Municipal Bond Underwriting Spreads - How Underwriters Make Money


The Underwriting Spread

In a new offering of municipal bonds, underwriters make money from the "underwriting spread."  The underwriting spread (underwriter spread or underwriting fee) is the difference between the price at which a bond issue is bought (the purchase paid) and the price at which the bonds are sold to investors. 

An underwriting spread can be obtained using a discount, par or premium pricing approach (or a combination of the three pricing methods).  Generally, the pricing approach does not affect the underwriter's compensation.(1)
The underwriter will establish a purchase price for the bonds and interest rates that result in the desired level of compensation.

Without knowing how bonds are priced, it is not possible to know what compensation the underwriter is receiving. For example, an underwriter that purchases a  bond issue at a discount of 1/2% (purchase price of 99.5%) does not necessarily obtain a 1/2% fee. The compensation will be more than 1/2% if the bonds are sold at a premium (a price higher than 100%).  A discount of 1/2% coupled will reoffering premiums totaling 1/2% would net the underwriter a total spread of 1%.  Stated differently, if the underwriter purchases the bonds 99.5% and sells the bonds at 100.5% the compensation is 1%. 

Municipal Bond Yields and Rates

The underwriting spread affects the bond issue price and rates with the constant variable being the current market yield.   Current market yield refers to the rate of return required to entice an investor to purchase a bond for a particular duration of time. For a new bond offering, when bonds are sold to the public at a price of 100%, the rate on the bonds and the yields are the same as indicated in the following example.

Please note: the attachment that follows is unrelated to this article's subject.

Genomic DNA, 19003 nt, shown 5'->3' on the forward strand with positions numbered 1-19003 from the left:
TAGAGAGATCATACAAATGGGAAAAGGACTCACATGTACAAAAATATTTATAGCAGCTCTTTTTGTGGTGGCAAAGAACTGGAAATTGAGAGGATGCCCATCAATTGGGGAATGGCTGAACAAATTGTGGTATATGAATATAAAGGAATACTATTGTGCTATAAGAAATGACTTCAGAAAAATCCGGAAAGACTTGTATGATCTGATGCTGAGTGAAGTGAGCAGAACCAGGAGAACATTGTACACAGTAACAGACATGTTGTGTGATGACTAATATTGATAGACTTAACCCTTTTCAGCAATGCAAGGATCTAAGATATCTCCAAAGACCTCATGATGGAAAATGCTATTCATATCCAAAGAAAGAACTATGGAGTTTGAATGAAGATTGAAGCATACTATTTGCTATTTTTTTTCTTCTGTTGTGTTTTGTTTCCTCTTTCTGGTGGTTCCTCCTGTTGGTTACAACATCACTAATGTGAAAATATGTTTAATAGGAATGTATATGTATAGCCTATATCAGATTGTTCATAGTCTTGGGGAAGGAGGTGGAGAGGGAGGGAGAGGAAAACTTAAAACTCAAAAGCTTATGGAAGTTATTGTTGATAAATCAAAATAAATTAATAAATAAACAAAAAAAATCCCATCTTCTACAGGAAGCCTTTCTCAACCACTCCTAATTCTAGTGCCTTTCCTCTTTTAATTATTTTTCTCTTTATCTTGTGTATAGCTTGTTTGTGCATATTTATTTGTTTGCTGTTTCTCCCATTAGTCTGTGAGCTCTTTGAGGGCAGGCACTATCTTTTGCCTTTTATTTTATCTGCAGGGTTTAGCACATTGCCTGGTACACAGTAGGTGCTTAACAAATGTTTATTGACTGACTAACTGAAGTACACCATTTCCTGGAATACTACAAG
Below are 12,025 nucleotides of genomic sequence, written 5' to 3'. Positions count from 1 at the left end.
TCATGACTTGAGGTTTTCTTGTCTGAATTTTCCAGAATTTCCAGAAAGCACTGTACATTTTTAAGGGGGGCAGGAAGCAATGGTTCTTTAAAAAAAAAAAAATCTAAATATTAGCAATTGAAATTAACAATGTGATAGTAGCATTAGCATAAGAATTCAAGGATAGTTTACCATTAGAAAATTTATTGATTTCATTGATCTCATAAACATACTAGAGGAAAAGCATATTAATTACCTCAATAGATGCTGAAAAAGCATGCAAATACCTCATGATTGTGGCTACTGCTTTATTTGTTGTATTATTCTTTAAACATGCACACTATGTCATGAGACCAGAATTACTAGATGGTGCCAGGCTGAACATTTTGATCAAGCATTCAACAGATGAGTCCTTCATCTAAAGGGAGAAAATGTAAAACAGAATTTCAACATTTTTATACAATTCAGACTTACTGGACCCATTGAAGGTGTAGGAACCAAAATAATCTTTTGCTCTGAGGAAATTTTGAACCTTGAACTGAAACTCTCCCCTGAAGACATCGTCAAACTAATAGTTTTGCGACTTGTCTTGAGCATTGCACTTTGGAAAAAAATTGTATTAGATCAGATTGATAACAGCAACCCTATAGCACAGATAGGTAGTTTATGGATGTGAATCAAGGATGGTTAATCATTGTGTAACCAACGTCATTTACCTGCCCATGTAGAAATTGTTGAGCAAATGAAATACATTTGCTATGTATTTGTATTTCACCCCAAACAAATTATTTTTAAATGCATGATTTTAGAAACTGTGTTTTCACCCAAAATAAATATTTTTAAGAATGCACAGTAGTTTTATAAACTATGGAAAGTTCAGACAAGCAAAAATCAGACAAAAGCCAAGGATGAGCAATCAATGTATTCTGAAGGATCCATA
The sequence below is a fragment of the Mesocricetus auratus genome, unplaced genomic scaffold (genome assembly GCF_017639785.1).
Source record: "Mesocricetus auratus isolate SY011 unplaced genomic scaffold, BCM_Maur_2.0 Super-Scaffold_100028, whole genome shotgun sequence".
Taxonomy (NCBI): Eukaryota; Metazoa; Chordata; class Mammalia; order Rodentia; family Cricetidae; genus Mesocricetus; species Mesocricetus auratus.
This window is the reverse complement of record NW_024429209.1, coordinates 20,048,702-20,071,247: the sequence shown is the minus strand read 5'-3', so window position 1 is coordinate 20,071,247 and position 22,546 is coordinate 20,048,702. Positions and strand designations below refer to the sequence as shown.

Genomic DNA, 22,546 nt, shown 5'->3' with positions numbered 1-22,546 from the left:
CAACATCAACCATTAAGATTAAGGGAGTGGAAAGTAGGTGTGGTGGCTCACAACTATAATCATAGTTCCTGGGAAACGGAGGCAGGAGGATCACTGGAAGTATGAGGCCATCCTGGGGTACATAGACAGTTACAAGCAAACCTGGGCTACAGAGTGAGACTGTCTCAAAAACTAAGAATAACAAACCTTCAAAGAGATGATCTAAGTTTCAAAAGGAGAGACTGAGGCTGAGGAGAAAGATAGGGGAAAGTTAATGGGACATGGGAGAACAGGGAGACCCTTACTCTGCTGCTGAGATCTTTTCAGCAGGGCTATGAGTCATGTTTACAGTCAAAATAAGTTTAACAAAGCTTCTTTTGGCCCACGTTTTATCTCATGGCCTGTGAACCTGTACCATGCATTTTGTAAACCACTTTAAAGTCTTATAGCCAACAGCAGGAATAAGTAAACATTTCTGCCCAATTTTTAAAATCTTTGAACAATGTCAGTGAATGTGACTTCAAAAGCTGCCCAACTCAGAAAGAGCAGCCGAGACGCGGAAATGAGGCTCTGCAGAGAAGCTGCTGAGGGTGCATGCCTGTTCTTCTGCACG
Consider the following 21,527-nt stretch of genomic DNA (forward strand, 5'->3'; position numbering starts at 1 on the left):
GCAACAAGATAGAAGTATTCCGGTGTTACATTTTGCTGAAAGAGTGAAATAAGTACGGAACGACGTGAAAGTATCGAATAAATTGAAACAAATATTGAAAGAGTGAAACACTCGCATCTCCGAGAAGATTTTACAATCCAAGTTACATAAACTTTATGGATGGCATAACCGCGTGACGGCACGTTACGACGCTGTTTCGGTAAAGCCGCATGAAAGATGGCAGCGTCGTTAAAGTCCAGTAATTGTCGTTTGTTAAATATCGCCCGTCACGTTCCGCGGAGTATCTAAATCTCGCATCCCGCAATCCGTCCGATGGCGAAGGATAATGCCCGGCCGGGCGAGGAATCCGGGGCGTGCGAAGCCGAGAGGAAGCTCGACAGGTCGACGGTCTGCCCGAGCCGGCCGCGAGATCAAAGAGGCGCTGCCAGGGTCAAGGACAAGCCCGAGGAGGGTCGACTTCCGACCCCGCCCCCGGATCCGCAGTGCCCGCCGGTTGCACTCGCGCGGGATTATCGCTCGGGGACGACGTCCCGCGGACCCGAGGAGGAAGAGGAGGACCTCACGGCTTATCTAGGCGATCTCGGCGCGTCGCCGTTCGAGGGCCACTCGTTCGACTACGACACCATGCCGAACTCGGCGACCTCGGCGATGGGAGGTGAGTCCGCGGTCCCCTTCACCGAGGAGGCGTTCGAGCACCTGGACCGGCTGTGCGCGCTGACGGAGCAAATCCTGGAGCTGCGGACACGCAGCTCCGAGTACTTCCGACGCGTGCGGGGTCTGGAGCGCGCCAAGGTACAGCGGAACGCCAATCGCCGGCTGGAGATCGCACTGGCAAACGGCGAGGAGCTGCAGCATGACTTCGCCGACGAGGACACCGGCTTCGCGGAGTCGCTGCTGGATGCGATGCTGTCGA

Year

Rate Yield Price
1    3.35%    3.35%    100.000%
2 3.40 3.40 100.000
3 3.50 3.50 100.000
4 3.60 3.60 100.000
5 3.70 3.70 100.000

When bonds are sold to the public at a price other than 100%, the rate on the bonds (and the price at which the bonds are sold) must be adjusted so that investors obtain the same rate of return (yield). In setting the rates on individual maturities of a bond issue, the underwriter takes the following into account (i) market yields, (ii) the prices required to obtain the desired underwriting spread, and (iii) prices that will be attractive to investors (not too high or too low).

Based on the same market yields as shown above, the following table indicates the price at which the bonds are sold when the rate on all of the bonds is 3.6%.

Year

Rate Yield Price
1

3.60%

   3.35%    100.243%
2 3.60 3.40 100.383
3 3.60 3.50 100.282
4 3.60 3.60 100.000
5 3.60 3.70   99.547


Bond Pricing Examples

Four examples are set forth below to illustrate how different pricing approaches result in a 1% underwriter spread. In addition, the four examples show how different pricing approaches affect the amount of funds obtained by the issuer, interest rates and debt service.  The four examples are based on the following:           

                 The same pricing approach is applied to each maturity of bonds. (Often different pricing
                   approaches are applied to individual maturities of a single bond issue.)

                 The issuer sells $10,000,000 principal amount of bonds (regardless of pricing approach) and the
                   principal amounts maturing in each year remain constant.

                 The bonds mature over a 5 year term.

                 The underwriter establishes rates and purchase prices that result in compensation of 1%
                   (a 1% underwriting spread).

                 The market yields at the time of the sale are as follows:

Year

Yield
1    3.350%
2 3.400
3 3.500
4 3.600
5 3.700


Bonds Purchased at a Discount and Reoffered at Par

In this example the bonds are purchased from the issuer at a price of 99% and reoffered (sold to investors) at a price of 100% netting the underwriter a total spread of 1%.

Year Principal Rate Yield Price Interest Total Debt Service
1 $  1,865,000    3.350%    3.350%   100.000% $  351,628 $ 2,216,628 
2     1,930,000 3.400 3.400 100.000     289,150   2,219,150
3     1,995,000 3.500 3.500 100.000     223,530   2,218,530
4     2,065,000 3.600 3.600 100.000     153,705   2,218,705
5     2,145,000 3.700 3.700 100.000       79,365    2,224,365 
Total $10,000,000       $1,097,378 $11,097,378 

 

Purchase Price = 99% or $9,900,000

Underwriter Compensation = $100,000